‘So this is… Planet Houston?’
These famous words said by General Zod after landing on Earth in Superman II. I know, maybe a bit obscure for some of you. It was 1980 after all.
But to me, it would have been more a more accurate statement if he landed somewhere else, somewhere more unique and less representative of all cities in America – suburban sprawl, traffic jams, big box retail.
‘So this is… Planet Galveston?’
Planet Galveston. That’s way more like it.
Now, I grew up in Houston, and had been going to Galveston to surf and skimboard and do donuts on the beach in our old van for years. But I had since moved on, living and surfing in places like New York, the Virgin Islands, and Southern California.
When I moved to Galveston, I hadn’t lived in Texas for about 20 years, and honestly didn’t think I ever would again.
Unlike other moves I had made, when I came here I was in full-on surf mode. I had been living in Southern California for about five years and surfed all the time, finally getting confident to the point where I was seeking larger and more exposed breaks and didn’t fear urchin encrusted points or a bit of exposed rock in the lineup.
I felt confident that I could handle anything that the Gulf could through at me, and as far as waves were concerned, I was right.
But it was the other things that I wasn’t ready for that made it so much fun – a trip abroad, to another planet – that I’ll remember fondly forever.
Now, I know many of you Texans are scratching your heads and wondering why in the world anyone would ever go anywhere else, but we’ll leave that conversation for another time (or never). Maybe we can talk about it out in the line up.
Ok, back to Planet Galveston.
In hindsight, it would turn out that my stint in Galveston would last a year. A year is an interesting time frame because some might say, ‘just one?’ while others might wonder ‘a whole year? In Galveston?’
Also in hindsight, living a year in Galveston would be as strange, unexpected, and interesting as any other I had done overseas, in other countries, on other continents.
A year gives you insight, unlike a trip or a vacation or even a short-term stay, into a full calendar – all of the seasons, all of the events and festivals. It’s long enough to get a place to stay, find a school for the kids, make yourself known at the local coffee shop, find a favorite stool at a favorite drinking hole.
We were living right downtown, 22nd and Post Office, across the street from the MOD Cafe where I would end up spending my days working and evenings bringing dinner out to the sidewalk tables with my kids to listen to street performers and enjoy the coolest evening part of the day.
My kids were little at the time, attending the small Holy Family Catholic school just a few blocks away, driving first through the desolate, sun-scorched empty lots in town then into the Oak-shaded old-growth streets on the south side of Broadway. This drive would just take a few minutes without traffic on the nearly empty streets, but you would never consider walking. The kids shoes would just melt into the pavement then they combust in the shadeless apocalypse.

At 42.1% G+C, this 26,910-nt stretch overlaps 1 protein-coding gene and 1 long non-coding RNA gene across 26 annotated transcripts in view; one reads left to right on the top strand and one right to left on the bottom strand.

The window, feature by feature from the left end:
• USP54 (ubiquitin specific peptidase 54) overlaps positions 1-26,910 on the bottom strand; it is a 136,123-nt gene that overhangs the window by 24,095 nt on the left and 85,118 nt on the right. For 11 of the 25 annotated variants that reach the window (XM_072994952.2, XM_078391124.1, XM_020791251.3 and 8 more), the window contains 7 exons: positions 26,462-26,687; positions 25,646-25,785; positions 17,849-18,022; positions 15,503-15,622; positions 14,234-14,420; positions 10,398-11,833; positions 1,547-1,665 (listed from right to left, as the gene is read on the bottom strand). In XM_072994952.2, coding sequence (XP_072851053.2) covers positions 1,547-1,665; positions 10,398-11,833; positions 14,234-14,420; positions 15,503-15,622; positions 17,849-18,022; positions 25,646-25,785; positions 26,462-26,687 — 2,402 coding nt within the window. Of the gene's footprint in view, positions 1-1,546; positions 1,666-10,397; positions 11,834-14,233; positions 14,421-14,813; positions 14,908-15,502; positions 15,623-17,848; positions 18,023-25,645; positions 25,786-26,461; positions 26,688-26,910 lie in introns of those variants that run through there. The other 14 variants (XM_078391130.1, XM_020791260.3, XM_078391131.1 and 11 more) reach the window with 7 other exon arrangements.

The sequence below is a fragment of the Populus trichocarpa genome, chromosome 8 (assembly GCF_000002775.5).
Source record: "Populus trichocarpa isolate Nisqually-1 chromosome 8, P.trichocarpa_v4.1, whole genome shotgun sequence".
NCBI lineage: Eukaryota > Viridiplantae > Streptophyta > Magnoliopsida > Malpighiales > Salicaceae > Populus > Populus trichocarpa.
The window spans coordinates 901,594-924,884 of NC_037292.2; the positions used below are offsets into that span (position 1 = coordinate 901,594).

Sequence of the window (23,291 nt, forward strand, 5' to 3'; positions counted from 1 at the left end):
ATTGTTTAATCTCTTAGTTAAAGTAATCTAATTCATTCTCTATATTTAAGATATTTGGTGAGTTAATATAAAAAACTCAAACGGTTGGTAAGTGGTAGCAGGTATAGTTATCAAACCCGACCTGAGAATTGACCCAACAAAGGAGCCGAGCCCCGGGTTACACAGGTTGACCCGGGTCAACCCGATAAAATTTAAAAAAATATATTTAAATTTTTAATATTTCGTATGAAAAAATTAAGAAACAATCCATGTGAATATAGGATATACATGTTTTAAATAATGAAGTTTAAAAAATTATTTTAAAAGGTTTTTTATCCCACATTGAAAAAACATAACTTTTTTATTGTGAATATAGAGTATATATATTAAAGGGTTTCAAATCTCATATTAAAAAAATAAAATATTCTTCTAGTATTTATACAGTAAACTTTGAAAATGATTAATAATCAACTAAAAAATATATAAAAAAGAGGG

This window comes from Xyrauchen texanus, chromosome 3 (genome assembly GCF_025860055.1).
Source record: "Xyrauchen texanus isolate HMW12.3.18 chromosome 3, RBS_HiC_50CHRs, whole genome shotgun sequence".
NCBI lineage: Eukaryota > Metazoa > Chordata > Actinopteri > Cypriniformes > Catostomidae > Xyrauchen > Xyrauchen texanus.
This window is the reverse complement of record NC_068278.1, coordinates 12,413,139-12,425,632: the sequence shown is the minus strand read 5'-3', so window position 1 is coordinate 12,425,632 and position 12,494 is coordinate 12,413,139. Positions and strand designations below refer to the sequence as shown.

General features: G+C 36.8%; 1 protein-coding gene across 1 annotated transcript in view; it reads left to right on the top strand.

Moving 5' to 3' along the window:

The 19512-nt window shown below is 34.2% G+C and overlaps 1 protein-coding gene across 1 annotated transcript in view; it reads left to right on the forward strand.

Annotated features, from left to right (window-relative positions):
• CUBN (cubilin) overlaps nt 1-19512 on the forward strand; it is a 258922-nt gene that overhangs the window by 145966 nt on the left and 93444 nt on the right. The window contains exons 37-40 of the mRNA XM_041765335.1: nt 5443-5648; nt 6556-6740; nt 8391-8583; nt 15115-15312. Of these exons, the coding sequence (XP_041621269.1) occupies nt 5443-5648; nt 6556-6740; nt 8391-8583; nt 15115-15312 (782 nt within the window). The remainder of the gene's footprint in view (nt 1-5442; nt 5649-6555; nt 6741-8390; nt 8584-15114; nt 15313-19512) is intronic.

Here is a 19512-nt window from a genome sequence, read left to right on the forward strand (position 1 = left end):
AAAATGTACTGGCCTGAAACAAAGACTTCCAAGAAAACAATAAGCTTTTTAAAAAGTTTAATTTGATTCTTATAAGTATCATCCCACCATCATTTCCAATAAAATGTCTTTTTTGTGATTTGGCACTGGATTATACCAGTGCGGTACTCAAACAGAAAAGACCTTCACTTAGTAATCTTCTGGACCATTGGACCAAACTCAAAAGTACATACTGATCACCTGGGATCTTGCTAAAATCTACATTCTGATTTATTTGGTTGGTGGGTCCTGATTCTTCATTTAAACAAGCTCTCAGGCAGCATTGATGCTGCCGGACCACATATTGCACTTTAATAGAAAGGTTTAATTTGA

The other reason we would drive is because for the entire year I never took the 12 foot paddleboard of my roof or the little fish out of the back of the car. It was easier to just leave it than maneuvering it in and out of our little storage locker. Plus, there was no use checking Surfline for the wave report, I was going to drive over to the seawall and check it for myself every day, no matter what.
If there were waves, I surfed, if not, I paddled. Sometimes I would paddleboard anyway, catching crumbling chest high swells far out past the end of the pier and all the way into shore – long but not steep, but rides nonetheless.
Similarly to when I lived on the island of St. Thomas in the Virgin Islands, you would never plan a surf trip to either of these places. But as I’ve found, if you actually live right on the beach, without the need to commute or play the ‘is it worth it’ game with your time and gas money, you tend to surf a lot more than you think.
And this is what I found in Galveston as well. I was in the water all the time. Between the small swells and warm water, it was easy to just go in for a bit and then head in for work. And I even have some distinct memories of good swells and even particular waves that are filed away with all of the other surf memories generated from travels all over the world hunting for waves.
The thing is, it’s always special to have the chance to just go local and get a place dialed in.
Paddle Board Fishing
But like I mentioned, it’s really some of the other things you see in Galveston that stand out and make stories. Like that guy who had clearly hooked something big while fishing from his paddleboard near Pleasure Pier at the end of 25th Street. Like I need to tell you where Pleasure Pier is.
Ok, so just to back up, he was fishing from his paddleboard. That’s a pretty serious feat of balance by the way, and this not even being over on the calmer bay side of the island.
Without any swell in the water, which was why I was on my paddleboard as well, it’s still a bit wind choppy, not oil-slick glass (pardon the pun) that can happen down here.
Curious, I casually paddle over to check it out and ask what he’s got. After all, one thing I’ve noticed surfing here in Galveston is that things are a bit more social than SoCal.